Monkey Mountain Tai Chi 2012
monkeymountaintaichi.ca

The MONKEY  MOUNTAIN Story -

A NEW WAY to introduce TAI CHI

                                 Take the Trip up Monkey Mountain                Sept. 2012 

 

            In the year 2000, a new way of learning Tai Chi was invented in Canada. It is called the Monkey Mountain Story.

And because some of the traditional moves are changed for the Story it is also called Monkey Mountain Tai Chi.

 

             The Story takes you on a trip up imagined MonkeyMountain in Western China. On this trip up and down the mountain you visit 15 stations. At each of these stations in the trip you learn to do new and 24 different Tai Chi moves. These are, or are based on, the 24 moves of the most popular Tai Chi set, the Short Form of Yang Style Tai Chi with some additional interpreted moves from a special traditional set. The Story can be an introduction to any style of Tai Chi.

 

            The beautiful lookout on MonkeyMountain is the home of a mischievous band of Monkeys. The Monkeys give the name to the mountain ridge, to our Story and to this Tai Chi. The Story has been created to help each person who plays it to learn and remember its Tai Chi moves. The Story becomes part of each person’s own daily Tai Chi exercise.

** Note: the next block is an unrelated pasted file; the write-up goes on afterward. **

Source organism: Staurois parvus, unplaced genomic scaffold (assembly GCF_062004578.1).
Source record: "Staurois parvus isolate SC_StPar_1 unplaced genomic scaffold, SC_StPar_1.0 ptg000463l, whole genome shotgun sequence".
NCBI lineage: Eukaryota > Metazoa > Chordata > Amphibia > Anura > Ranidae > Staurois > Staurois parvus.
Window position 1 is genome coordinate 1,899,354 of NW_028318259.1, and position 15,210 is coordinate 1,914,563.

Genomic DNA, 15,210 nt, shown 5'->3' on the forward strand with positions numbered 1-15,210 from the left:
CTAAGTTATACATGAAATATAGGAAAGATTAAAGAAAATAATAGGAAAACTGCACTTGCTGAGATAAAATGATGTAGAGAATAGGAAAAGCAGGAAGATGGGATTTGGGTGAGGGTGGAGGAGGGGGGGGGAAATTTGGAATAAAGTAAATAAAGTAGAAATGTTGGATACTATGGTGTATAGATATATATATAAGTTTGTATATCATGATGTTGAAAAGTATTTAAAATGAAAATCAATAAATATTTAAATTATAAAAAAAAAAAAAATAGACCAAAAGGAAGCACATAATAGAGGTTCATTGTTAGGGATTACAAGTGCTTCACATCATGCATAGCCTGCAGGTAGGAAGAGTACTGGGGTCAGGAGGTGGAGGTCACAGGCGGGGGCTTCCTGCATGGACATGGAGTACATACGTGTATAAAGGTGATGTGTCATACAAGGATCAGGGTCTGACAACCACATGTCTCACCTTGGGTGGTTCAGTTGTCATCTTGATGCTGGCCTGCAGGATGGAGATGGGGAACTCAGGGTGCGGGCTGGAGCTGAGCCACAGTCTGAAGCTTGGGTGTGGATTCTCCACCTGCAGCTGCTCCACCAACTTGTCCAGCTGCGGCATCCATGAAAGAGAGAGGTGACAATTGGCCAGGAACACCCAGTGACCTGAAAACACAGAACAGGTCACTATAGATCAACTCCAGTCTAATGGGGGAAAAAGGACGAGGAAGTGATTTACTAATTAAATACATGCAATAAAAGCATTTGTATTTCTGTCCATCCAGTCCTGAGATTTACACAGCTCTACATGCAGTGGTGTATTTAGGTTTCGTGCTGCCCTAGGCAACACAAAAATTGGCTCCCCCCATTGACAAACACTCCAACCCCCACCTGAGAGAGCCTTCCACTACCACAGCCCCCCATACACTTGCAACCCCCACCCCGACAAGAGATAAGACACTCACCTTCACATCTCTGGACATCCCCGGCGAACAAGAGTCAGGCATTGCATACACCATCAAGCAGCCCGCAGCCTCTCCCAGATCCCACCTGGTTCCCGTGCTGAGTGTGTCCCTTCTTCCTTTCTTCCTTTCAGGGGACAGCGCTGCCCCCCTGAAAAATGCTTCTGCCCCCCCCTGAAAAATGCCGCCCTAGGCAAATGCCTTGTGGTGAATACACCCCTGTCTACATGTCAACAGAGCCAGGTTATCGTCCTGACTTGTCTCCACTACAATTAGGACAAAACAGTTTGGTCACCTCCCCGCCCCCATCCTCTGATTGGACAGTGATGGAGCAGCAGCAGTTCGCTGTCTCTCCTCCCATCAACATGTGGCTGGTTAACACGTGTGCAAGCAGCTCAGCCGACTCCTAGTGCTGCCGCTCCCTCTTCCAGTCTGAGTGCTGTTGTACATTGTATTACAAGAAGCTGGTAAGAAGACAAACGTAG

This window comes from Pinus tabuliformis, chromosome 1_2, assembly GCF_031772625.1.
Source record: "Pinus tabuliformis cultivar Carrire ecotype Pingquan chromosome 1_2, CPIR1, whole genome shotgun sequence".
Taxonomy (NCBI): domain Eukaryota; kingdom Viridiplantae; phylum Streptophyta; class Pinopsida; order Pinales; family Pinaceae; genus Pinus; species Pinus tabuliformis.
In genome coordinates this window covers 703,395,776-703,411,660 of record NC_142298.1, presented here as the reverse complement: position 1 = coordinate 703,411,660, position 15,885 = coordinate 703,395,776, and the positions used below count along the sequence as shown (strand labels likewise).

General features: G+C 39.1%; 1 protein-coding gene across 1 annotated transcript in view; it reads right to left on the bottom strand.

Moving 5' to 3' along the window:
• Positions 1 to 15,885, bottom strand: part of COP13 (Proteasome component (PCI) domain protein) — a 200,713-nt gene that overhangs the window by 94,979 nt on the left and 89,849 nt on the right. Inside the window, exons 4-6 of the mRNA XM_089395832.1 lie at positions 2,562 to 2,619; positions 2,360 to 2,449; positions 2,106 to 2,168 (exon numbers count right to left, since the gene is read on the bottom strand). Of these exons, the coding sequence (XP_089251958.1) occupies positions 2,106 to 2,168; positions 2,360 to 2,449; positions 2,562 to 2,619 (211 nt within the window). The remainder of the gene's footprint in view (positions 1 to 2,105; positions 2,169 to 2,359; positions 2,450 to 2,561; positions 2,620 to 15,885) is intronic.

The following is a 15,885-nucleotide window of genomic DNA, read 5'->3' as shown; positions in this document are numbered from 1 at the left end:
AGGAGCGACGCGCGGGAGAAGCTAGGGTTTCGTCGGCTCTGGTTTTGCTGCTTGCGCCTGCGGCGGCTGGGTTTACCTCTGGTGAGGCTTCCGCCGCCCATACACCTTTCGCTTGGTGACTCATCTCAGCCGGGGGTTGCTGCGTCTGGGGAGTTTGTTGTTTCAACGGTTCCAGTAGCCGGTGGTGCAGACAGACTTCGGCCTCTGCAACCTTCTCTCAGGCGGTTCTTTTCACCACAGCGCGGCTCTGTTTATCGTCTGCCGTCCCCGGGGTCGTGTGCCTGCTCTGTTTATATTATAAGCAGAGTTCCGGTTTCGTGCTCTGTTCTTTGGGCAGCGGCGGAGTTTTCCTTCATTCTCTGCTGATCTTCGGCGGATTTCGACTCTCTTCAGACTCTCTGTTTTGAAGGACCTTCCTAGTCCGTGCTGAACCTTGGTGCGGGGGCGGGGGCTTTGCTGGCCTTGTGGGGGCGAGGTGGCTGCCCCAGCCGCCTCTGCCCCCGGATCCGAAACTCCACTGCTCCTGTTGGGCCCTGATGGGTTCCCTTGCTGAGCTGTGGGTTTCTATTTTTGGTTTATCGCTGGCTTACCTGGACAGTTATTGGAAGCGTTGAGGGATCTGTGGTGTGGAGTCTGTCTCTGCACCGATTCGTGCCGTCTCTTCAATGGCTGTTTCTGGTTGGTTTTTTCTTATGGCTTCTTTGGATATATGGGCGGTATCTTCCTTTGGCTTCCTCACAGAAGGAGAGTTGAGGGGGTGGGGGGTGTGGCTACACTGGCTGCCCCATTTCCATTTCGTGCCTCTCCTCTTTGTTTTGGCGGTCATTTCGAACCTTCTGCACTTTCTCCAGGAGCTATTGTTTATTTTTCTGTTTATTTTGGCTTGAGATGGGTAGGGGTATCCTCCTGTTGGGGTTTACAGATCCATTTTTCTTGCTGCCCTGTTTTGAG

You can also learn to lead the trip up MonkeyMountain in order to help others learn and do Tai Chi.

 

The Story, the 15 Stations and the Moves of the Trip Up Monkey Mountain

 

Station 1. Outside the cottage in our village in the valley below MonkeyMountain, the Sun Rises.

Station 2.  From a rack beside the back garden gate, we saddle up ponies who take us to the Bridge.

Station 3. In the marshes beside the bridge, The White Cranes dance, stretching their wings.

Station 4. We step down off the bridge and begin the climb up MonkeyMountain, opening a gate into the farms, up through the trees, up the steps to the ridge that the locals call MonkeyMountain. A young tiger cub and a baby panda were found wandering in the village. We carry them up to their calling mothers.